18 September 2015

What happens if Banksy paints a mural on your outside wall?

If you own the freehold of the property, and there is no lease to an occupier in place, then you are free to remove and sell it at will (unless Banksy drops his anonymity and claims the copyright in it).

But what if you own the freehold but the whole of the property is let to a commercial tenant until 2022? This might sound like an unlikely hypothetical scenario (or the start of a bad law joke) but it actually happened in Folkestone last year.  Much to the landlord's dismay, the tenant cut out the relevant section of the external wall in order to sell the mural in the USA.

But was it entitled to do so? Funnily enough, the lease did not provide for such an eventuality and landlord and tenant ended up in Court arguing the point.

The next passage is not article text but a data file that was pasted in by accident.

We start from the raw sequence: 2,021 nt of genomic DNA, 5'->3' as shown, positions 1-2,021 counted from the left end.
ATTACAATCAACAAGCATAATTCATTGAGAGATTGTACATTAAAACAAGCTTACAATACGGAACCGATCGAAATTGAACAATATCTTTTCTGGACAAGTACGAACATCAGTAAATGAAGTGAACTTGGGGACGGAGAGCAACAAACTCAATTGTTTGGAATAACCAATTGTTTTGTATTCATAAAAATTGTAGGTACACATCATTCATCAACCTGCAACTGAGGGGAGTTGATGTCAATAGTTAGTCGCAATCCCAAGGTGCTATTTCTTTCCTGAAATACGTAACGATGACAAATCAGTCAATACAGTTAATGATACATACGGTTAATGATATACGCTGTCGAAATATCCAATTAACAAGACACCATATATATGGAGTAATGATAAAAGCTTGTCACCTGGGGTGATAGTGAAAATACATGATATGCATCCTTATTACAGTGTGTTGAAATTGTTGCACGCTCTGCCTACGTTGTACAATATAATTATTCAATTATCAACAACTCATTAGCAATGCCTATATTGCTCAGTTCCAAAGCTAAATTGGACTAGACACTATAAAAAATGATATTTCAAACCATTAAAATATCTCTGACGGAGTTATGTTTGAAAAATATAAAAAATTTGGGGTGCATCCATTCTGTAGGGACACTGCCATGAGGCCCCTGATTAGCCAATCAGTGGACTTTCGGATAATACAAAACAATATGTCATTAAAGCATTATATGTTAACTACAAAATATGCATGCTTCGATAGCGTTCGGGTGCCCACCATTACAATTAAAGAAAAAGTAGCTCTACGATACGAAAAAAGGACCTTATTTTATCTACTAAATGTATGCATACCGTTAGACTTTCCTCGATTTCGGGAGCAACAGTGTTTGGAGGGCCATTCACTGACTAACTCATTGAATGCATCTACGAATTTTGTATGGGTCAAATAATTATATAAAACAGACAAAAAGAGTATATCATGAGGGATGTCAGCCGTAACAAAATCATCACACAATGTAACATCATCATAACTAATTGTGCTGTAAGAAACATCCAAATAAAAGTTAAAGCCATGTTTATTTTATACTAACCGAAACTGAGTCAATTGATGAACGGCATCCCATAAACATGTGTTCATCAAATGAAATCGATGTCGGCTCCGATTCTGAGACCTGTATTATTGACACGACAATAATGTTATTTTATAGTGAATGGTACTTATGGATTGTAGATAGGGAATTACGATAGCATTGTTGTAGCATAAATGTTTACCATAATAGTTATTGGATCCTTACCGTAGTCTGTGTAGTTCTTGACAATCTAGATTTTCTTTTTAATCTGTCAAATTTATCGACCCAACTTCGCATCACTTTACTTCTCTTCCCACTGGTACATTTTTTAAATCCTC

No, said the Court. The wall (as a part of the structure of the premises) belonged to the landlord and, even if removing the mural could be said to count as "repairing" the wall (ie. by removing the graffiti), the landlord still owned the removed piece of the wall if it was of value. Unsurprisingly, the piece of wall in question was of considerable value so the tenant had to return the Banksy.

If only…

Had the tenant sought legal advice before picking up a chisel, it could have said to the landlord that it proposed to paint over the mural as part of its repairing and decorating obligation unless the landlord agreed to share the value of it with the tenant. The landlord would have had no right to remove the mural or prevent it being painted over whilst the lease was in existence.

 

"The main thing that separates the team from the competition is that they act as one team, not just as individuals."
Chambers HNW, 2017
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